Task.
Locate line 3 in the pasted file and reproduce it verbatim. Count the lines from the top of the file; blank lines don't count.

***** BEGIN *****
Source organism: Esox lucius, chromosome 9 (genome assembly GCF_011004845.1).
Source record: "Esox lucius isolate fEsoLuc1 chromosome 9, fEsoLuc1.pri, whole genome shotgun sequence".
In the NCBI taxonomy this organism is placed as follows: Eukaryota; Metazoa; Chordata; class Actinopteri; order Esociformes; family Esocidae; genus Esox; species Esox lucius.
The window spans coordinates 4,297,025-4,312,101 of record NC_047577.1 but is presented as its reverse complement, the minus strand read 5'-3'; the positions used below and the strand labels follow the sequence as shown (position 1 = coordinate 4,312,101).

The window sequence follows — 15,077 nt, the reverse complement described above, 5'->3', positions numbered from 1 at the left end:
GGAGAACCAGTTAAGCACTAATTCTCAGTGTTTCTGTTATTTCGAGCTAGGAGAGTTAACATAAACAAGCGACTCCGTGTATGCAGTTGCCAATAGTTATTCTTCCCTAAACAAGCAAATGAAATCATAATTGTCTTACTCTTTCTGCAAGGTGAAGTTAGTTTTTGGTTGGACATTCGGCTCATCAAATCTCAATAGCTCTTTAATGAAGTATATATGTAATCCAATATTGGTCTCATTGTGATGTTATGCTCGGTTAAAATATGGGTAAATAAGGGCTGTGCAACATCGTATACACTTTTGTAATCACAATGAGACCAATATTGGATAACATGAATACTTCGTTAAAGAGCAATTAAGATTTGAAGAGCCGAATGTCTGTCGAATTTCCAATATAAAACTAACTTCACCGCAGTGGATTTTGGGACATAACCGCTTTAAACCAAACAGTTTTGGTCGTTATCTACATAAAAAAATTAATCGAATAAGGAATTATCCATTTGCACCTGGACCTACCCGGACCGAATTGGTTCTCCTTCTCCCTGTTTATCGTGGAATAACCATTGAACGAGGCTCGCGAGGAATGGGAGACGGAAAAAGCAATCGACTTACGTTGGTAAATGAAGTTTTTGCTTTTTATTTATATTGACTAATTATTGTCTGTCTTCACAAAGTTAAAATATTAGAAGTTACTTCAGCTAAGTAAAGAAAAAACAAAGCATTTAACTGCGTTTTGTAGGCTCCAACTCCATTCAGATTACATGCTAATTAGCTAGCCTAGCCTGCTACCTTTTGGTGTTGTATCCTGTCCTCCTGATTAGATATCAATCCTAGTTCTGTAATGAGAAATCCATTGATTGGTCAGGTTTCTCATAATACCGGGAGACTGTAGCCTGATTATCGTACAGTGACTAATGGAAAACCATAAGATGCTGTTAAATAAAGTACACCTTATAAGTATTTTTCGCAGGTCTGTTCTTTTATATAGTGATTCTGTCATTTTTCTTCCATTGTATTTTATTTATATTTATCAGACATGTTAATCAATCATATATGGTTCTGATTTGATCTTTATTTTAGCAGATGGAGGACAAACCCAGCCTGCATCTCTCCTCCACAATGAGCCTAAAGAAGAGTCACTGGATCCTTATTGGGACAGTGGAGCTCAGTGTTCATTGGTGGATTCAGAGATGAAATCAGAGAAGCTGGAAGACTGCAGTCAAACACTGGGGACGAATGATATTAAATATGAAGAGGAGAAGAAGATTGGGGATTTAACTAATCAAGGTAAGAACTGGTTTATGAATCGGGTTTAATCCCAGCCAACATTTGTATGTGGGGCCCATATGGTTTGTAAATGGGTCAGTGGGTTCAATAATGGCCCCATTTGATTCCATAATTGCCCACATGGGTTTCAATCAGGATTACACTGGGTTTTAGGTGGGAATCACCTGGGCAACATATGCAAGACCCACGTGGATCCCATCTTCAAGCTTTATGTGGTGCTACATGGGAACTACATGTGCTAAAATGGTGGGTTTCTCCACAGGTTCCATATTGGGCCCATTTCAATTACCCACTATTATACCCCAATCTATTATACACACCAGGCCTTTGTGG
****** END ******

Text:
In the NCBI taxonomy this organism is placed as follows: Eukaryota; Metazoa; Chordata; class Actinopteri; order Esociformes; family Esocidae; genus Esox; species Esox lucius.